Around the time of the first Digg campaign, the automaker also launched “Toyota Conversations” on TweetMeme to aggregate top stories being tweeted about Toyota. It took to YouTube to post an apology by Lentz explaining the sticking accelerator pedal situation in recalled Toyota vehicles while assuring customers its dealers had already begun repairs on floor mat issues from an earlier recall.
Toyota’s better late than never PR and social media campaign proved effective, bottoming out negative consumer opinions about the brand. Industry analysts praised Toyota’s proactive social media approach, crediting it in part to helping lessen the recall blow.
Toyota in Fast Forward: A New Approach
This past October, the automaker announced a recall of 7.4 million vehicles worldwide—the largest number of units in Toyota’s 75-year history as well as the auto industry’s single largest recall since 1996—due to a faulty power window switch that could melt and potentially catch fire. One month later, it announced another recall involving 2.8 million vehicles due to a steering glitch.
Not only were the latest Toyota call backs mass and swift, digital communications efforts were candid and clear. Malfunctioning components and potential hazards were outlined, and the repair process was described in detail.
Recently, Jumpstart gauged the behaviors of approximately 19 million monthly car shoppers across our network of 14 automotive websites in the weeks following the October and November recalls. Our analysis revealed that interest in Toyota cars and trucks was virtually unaffected.
During the four-week period following news of the 7.4 million vehicle recall (from October 10 to November 10), shopper interest in Toyota cars and trucks across Jumpstart's suite of websites remained relatively strong with a meager 0.4 percent decline in share at an average of 9.0 percent compared to the first 10 months of 2012.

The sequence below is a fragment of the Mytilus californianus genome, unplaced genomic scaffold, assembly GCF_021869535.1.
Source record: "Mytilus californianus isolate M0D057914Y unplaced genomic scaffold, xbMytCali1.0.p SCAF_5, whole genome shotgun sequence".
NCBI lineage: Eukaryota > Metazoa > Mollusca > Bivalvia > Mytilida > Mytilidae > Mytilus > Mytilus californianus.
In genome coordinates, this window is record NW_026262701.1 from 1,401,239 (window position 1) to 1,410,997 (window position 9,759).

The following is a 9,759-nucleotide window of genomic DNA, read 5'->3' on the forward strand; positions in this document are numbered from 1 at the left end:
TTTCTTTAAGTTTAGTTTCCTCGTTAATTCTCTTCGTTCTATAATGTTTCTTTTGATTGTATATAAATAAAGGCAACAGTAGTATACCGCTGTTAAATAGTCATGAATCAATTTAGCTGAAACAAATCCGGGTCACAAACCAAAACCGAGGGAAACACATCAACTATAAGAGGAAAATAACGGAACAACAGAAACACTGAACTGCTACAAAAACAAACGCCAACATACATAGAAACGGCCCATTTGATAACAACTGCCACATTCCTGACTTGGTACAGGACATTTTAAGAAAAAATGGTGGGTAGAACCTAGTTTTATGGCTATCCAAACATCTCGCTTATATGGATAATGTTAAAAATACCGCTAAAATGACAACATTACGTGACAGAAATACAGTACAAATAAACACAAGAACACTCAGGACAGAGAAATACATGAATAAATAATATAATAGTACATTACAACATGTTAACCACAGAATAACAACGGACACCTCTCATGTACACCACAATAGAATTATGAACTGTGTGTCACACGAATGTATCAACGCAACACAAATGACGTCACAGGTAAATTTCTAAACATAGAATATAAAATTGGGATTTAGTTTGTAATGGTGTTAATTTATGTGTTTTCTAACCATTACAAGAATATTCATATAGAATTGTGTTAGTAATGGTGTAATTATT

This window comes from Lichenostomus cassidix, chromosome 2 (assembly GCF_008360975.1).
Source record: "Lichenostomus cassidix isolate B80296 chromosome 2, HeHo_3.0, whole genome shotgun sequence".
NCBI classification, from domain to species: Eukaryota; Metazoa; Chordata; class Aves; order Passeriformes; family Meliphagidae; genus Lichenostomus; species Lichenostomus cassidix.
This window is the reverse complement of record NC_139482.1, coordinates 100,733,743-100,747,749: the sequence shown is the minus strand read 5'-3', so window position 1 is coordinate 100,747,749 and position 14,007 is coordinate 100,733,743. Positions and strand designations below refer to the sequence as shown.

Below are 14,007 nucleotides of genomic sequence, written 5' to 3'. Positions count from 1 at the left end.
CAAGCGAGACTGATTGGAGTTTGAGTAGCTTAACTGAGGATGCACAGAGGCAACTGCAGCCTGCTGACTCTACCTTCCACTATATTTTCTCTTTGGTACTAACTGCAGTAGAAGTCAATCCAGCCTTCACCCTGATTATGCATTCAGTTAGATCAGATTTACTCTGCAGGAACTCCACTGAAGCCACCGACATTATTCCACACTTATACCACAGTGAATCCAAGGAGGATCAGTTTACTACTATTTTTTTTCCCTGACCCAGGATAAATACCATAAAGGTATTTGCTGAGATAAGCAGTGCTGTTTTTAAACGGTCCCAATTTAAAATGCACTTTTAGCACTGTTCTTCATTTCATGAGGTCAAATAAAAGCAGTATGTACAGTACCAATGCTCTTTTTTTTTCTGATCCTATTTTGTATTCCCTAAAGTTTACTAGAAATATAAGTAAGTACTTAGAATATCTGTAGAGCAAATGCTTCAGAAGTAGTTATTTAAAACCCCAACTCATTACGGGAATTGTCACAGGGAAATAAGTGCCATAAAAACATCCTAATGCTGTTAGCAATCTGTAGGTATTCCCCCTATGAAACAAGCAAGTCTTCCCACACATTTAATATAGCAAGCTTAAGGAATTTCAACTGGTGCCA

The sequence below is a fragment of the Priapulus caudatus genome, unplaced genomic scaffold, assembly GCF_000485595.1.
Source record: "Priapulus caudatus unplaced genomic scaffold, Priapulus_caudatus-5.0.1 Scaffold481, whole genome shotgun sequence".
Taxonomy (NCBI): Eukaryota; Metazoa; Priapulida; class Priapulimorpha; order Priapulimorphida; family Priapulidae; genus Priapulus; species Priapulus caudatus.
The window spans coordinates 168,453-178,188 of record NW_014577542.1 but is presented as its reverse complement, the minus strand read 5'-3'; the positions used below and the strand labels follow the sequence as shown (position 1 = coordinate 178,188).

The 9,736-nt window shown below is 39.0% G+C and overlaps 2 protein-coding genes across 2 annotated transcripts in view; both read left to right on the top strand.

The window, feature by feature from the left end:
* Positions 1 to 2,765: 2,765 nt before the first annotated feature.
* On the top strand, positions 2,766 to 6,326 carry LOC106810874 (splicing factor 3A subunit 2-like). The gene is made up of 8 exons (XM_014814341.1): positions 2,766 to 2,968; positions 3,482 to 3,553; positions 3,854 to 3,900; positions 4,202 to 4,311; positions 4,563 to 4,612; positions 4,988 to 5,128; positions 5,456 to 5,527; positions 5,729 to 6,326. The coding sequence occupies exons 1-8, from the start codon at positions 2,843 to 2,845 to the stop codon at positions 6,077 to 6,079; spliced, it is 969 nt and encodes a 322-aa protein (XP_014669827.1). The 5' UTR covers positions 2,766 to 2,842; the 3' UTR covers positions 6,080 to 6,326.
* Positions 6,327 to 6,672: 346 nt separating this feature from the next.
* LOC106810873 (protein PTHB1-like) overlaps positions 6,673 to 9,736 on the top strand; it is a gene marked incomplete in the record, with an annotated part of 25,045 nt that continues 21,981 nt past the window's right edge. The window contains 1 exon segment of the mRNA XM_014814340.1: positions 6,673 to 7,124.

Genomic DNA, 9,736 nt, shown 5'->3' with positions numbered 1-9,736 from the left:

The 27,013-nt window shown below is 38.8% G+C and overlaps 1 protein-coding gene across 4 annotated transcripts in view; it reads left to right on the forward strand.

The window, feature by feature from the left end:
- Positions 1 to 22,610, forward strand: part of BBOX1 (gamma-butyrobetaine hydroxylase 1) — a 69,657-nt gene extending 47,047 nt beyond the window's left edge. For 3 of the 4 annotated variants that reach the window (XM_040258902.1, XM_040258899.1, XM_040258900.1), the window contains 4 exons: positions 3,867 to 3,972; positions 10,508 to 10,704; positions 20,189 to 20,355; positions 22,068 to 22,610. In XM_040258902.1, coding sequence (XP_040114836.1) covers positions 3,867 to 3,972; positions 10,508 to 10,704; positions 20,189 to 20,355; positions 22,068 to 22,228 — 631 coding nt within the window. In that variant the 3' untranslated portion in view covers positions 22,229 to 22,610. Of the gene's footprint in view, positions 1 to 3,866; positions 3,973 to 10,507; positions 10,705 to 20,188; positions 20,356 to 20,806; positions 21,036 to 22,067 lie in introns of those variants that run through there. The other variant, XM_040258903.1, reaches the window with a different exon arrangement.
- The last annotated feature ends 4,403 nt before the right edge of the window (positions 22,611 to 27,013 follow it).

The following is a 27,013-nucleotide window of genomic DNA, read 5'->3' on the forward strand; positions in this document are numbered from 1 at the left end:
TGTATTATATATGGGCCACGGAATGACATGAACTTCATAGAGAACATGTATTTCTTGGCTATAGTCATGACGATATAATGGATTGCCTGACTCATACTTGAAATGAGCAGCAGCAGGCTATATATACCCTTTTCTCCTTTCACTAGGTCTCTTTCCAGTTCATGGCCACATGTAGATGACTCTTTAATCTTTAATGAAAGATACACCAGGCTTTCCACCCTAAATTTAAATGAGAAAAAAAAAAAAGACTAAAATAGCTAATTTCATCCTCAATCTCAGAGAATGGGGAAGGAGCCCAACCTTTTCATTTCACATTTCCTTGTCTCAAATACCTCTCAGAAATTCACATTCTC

Following November 14, when it was announced that 2.8 million vehicles were being recalled, Toyota's shopper interest held relatively steady at a tiny 0.1 percent decline over the prior two weeks.
|Jumpstart Analysis||Toyota Average Monthly Share of Brand Shopping|
|Jan 1 – Oct 10, 2012||9.4%|
|Oct 10 – Nov 10, 2012||9.0%|
|Nov 14 – Nov 28, 2012||8.9%|
|Total Variance in Average Monthly Shoppers|
|CY 2011-2012 (Jan-Oct)||+13%|
Sales data indicates consumers are embracing the brand in record numbers, with 9.7 million Toyota vehicles sold in 2012—its biggest sales year ever. Granted, Toyota customers are fiercely loyal in general, but the manner in which Toyota handled its latest mass recalls proved much more effective in mitigating negative opinions.
Digital marketers have access to the most powerful communications channels available today. Never before have we had the capability of real-time, two-way dialogue—an immediate and reciprocal communications stream enabling us to allay concerns, answer questions, address problems and tap into the opinions of the people who matter most—our customers.
Using these channels to 1) acknowledge problems clearly and quickly 2) explain solutions to problems and distribute messages broadly and 3) address consumer concerns in real time is always the best approach when mitigating a crisis.
Nick Matarazzo is CEO of Jumpstart Automotive Group, an innovative marketing solutions provider for automotive advertisers.